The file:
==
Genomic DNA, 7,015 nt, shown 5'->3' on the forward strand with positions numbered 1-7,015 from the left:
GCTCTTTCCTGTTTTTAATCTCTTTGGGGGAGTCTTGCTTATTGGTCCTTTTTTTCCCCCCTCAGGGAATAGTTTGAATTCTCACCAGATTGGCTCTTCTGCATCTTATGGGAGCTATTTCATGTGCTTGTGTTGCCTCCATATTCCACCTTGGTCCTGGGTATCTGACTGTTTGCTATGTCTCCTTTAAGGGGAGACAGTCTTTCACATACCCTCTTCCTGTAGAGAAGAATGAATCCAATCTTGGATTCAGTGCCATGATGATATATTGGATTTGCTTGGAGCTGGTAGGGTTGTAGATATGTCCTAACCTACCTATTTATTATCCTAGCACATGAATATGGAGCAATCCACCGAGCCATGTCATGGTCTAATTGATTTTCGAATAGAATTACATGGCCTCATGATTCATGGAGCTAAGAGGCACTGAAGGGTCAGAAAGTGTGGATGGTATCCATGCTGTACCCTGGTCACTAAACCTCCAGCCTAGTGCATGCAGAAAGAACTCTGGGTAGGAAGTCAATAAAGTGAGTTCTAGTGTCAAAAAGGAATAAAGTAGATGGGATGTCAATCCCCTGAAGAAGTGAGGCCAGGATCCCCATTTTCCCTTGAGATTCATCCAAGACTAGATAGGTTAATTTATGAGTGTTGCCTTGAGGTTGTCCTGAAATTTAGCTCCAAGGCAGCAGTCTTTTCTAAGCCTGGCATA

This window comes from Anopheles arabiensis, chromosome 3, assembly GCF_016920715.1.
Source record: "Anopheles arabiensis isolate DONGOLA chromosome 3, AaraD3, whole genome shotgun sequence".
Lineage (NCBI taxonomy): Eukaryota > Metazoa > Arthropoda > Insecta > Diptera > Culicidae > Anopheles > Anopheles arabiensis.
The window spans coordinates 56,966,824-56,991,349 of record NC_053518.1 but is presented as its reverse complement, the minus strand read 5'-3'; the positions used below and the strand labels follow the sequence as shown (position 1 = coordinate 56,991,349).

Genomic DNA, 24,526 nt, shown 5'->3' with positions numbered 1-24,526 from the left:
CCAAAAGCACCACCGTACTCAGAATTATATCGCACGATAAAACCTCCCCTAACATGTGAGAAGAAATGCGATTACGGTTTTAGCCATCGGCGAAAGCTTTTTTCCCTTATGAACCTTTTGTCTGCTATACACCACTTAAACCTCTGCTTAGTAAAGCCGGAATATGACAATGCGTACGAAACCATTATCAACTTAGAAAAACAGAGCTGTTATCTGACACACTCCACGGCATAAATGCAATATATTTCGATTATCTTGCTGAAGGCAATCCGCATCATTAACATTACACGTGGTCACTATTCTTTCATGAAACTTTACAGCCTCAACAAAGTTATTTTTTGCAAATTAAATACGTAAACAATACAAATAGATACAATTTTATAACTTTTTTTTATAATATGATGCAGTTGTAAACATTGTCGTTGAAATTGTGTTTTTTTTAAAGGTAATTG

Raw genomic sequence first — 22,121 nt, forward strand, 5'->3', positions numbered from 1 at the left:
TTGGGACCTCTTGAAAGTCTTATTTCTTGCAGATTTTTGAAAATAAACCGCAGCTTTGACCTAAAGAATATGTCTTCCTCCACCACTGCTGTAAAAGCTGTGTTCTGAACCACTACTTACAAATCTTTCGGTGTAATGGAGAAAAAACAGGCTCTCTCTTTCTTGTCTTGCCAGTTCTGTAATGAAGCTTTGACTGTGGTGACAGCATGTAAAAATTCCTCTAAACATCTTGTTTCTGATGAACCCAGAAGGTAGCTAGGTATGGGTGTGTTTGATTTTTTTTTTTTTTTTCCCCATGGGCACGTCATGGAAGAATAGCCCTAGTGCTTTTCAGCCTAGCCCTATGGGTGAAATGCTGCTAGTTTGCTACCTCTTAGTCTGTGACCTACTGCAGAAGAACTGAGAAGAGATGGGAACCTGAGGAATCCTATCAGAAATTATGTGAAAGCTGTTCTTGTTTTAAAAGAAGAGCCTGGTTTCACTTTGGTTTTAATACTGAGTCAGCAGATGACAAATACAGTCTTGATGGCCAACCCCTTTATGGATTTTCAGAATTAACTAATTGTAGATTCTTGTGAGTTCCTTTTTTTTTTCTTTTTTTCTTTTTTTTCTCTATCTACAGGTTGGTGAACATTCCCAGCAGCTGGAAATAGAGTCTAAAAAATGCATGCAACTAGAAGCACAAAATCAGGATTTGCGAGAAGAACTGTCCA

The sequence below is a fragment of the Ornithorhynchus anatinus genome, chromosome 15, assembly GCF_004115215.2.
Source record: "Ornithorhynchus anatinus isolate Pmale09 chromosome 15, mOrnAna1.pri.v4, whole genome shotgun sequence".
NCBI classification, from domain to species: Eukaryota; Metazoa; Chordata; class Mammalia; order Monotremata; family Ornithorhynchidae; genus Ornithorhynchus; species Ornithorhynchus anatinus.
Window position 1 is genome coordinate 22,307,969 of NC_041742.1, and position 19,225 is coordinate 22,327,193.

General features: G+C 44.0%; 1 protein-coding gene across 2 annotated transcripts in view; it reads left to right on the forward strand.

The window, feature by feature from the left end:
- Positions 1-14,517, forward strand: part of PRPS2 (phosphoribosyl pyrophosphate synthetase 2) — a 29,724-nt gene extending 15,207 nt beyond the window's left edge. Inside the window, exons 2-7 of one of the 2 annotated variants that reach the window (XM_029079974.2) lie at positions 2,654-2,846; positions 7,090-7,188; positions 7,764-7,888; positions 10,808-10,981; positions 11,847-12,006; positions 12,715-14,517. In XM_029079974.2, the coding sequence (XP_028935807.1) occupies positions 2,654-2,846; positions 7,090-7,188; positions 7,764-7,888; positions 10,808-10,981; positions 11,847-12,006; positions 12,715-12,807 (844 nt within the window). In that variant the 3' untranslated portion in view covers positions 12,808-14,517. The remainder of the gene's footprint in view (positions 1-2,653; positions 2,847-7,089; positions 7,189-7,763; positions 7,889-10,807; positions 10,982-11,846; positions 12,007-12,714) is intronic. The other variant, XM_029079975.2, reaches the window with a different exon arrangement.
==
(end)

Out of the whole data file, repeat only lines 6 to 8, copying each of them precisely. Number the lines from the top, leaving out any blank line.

The window spans coordinates 56,966,824-56,991,349 of record NC_053518.1 but is presented as its reverse complement, the minus strand read 5'-3'; the positions used below and the strand labels follow the sequence as shown (position 1 = coordinate 56,991,349).

Genomic DNA, 24,526 nt, shown 5'->3' with positions numbered 1-24,526 from the left:
CCAAAAGCACCACCGTACTCAGAATTATATCGCACGATAAAACCTCCCCTAACATGTGAGAAGAAATGCGATTACGGTTTTAGCCATCGGCGAAAGCTTTTTTCCCTTATGAACCTTTTGTCTGCTATACACCACTTAAACCTCTGCTTAGTAAAGCCGGAATATGACAATGCGTACGAAACCATTATCAACTTAGAAAAACAGAGCTGTTATCTGACACACTCCACGGCATAAATGCAATATATTTCGATTATCTTGCTGAAGGCAATCCGCATCATTAACATTACACGTGGTCACTATTCTTTCATGAAACTTTACAGCCTCAACAAAGTTATTTTTTGCAAATTAAATACGTAAACAATACAAATAGATACAATTTTATAACTTTTTTTTATAATATGATGCAGTTGTAAACATTGTCGTTGAAATTGTGTTTTTTTTAAAGGTAATTG